Where Preservation Meets Innovation
Project NameThe Dickson Apartments, Little Bay
The Dickson Apartments project, in Little Bay, NSW, involved the refurbishment and adaptation of the heritage-listed 1930s Matron Dickson Nursing Home - at the redeveloped former Prince Henry Hospital - into 42 contemporary apartments. The development masterfully keeps the historical significance of the 1930s building intact while accommodating modern apartment living.
Timber was specified for a range of uses on The Dickson Apartments refurbishment, in part due to its suitability for the exposed coastal location, as well as its "fit with the site's design aesthetic and the visual and textural contrasts it offered against the existing masonry," says David Earp of Tanner Architects.
The unique nuances of the original building have remained in tact while the structure has been cleverly modified using warm, natural materials that fit the coastal surrounds.
With a clear articulation of new from old, The Dickson Apartments project is a stunning example of what can be achieved when the preservation of a historically significant building is expertly combined with innovative, functional and sustainable design.
The masterplan design guidelines required the redevelopment of the Prince Henry site to be redefined in its coastal context while preserving its historical narrative.
Structural elements of the original building have been reworked to define the configuration of the apartments with selected walls removed to create a fluid movement through the building.
The key philosophical approach to the Dickson Apartments refurbishment was to treat the new additions, such as the apartments, car parking, balconies and lifts, as insertions or as lightweight additions that "touch the original building fabric while preserving the building's original form," says David Earp, from Tanner Architects. As a result, a subtle method of construction was adopted to ensure minimal impact on the existing building.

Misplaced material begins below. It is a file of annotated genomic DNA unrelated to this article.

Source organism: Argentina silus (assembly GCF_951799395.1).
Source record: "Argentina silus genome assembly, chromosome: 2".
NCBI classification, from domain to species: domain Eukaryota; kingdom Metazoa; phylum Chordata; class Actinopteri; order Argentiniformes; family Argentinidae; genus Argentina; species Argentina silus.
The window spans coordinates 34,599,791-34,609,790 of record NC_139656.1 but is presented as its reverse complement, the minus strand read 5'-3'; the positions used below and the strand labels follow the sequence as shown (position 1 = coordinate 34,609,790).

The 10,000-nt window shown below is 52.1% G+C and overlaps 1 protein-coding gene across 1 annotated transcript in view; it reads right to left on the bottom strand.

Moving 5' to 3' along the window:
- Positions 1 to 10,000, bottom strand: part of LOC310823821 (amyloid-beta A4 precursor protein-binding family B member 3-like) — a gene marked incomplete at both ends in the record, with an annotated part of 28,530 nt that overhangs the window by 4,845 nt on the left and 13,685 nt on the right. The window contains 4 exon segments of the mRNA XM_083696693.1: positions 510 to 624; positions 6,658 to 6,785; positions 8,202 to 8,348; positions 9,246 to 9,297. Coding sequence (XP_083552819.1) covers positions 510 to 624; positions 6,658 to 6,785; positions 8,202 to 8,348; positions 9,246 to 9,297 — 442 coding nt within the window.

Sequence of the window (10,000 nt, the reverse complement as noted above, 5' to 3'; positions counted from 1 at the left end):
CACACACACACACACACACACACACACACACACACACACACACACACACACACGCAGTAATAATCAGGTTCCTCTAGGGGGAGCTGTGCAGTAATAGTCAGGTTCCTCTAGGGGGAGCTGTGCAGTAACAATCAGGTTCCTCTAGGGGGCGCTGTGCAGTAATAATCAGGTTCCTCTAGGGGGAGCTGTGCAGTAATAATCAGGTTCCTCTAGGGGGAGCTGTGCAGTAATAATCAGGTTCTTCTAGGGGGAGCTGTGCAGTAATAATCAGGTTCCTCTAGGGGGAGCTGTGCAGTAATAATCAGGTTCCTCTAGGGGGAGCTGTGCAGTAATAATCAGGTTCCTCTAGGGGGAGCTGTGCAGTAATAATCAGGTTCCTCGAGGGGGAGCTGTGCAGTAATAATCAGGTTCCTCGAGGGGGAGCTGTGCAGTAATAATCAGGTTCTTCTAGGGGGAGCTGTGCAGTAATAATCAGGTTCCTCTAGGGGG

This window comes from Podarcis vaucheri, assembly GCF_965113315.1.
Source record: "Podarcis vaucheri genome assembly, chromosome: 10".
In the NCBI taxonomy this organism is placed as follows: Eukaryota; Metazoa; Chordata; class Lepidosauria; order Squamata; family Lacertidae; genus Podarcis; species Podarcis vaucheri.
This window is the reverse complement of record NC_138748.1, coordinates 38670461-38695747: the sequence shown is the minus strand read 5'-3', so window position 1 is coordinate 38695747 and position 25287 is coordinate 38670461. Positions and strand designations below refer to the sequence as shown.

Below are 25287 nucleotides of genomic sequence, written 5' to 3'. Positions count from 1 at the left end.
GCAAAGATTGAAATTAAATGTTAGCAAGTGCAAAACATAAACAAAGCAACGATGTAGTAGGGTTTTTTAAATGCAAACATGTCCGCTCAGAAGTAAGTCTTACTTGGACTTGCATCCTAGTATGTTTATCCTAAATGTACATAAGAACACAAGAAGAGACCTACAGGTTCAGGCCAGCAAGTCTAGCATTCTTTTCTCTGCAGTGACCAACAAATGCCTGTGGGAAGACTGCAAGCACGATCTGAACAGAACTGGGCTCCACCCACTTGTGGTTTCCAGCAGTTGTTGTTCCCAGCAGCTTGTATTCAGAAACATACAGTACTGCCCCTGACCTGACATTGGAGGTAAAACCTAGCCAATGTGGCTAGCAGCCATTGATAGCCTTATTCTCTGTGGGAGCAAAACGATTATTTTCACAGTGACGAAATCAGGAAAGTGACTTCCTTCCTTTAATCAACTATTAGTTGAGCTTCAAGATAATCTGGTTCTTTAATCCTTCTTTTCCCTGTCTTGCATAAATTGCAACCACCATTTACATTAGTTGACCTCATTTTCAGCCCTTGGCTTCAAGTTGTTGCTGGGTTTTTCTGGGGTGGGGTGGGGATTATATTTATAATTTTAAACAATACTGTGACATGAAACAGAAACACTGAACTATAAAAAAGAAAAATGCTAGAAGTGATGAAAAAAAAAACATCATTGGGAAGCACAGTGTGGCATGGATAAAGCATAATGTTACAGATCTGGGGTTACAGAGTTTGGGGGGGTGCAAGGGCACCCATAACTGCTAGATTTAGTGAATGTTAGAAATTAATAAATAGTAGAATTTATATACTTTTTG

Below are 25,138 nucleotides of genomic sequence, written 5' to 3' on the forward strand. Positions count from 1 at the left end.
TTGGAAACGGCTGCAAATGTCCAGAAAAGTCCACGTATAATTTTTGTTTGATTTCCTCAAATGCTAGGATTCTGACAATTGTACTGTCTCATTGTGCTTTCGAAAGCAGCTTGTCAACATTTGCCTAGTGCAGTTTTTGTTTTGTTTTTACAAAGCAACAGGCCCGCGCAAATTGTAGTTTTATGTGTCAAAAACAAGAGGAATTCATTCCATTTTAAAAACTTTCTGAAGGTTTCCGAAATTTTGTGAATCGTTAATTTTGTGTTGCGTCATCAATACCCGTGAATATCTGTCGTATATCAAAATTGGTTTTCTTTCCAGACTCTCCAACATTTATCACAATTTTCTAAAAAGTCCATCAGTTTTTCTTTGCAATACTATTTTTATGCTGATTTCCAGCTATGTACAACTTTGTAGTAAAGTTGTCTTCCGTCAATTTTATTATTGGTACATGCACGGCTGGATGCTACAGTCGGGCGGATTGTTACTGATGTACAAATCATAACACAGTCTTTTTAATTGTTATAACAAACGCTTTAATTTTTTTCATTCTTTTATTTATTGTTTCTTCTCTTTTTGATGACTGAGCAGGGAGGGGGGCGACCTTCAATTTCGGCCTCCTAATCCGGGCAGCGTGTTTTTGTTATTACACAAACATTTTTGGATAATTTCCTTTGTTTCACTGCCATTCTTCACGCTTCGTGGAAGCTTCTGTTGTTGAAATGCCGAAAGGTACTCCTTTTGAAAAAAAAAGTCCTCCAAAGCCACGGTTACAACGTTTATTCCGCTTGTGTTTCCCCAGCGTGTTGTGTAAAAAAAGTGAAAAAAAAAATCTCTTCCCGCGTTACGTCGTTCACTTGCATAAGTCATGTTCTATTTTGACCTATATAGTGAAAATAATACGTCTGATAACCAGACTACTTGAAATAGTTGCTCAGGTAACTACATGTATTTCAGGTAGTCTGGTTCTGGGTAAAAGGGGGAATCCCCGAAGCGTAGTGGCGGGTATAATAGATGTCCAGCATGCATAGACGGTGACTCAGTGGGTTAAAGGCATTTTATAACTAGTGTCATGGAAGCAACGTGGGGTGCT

According to David Earp from Tanner Architects, the suitability of timber in the exposed and salt-laden environment was evident in the building's existing timber windows, doors, roof rims, soffit linings and roof framing. "Where the elements had been subject to regular maintenance, the ongoing serviceability and durability of the timber enabled them to be retained and re-used, and made it clear that timber was the best choice for a range of elements, both new and refurbished."
The building brief specified a clear articulation of new elements from old "which suggested the use of clear finished timber for new elements - including horizontal cladding to the new lift and stair towers in the courtyard, vertical clear cladding to the curved fire‐rated privacy screens, a series of timber beach path inspired boardwalks, timber courtyard screens and fences, as well as decks and landscape elements," comments David Earp.
The use of lightweight steel for the balconies and the insertion of timber French doors capitalises on the fluid relationship between the interior and exterior on the coastal site. With the exterior further complemented by a unique shared courtyard, with a grass ‘wave' design, and a series of intimate timber bench seating areas.
The interior of The Dickson Apartments combines clean, angular finishes with a minimalist design aesthetic. The use of timber for the cabinets and European Birch for the feature panels creates warmth and a natural texture, while upholding the modest look and feel that is consistent throughout the development.
Recycled Blackbutt has been used for the internal stairs and jointed pine used for the skirting and architraves. The joinery throughout the interior uses assorted softwood trims.
Timbers used in this case study:
Sunscreens: Inno-wood composite timber boards to screen blades
Blackbutt treads Nom 300x30mm
Feature panels: European Birch
Nom 100x15mm finger jointed pine
Nom 300x60mm recycled Blackbutt treads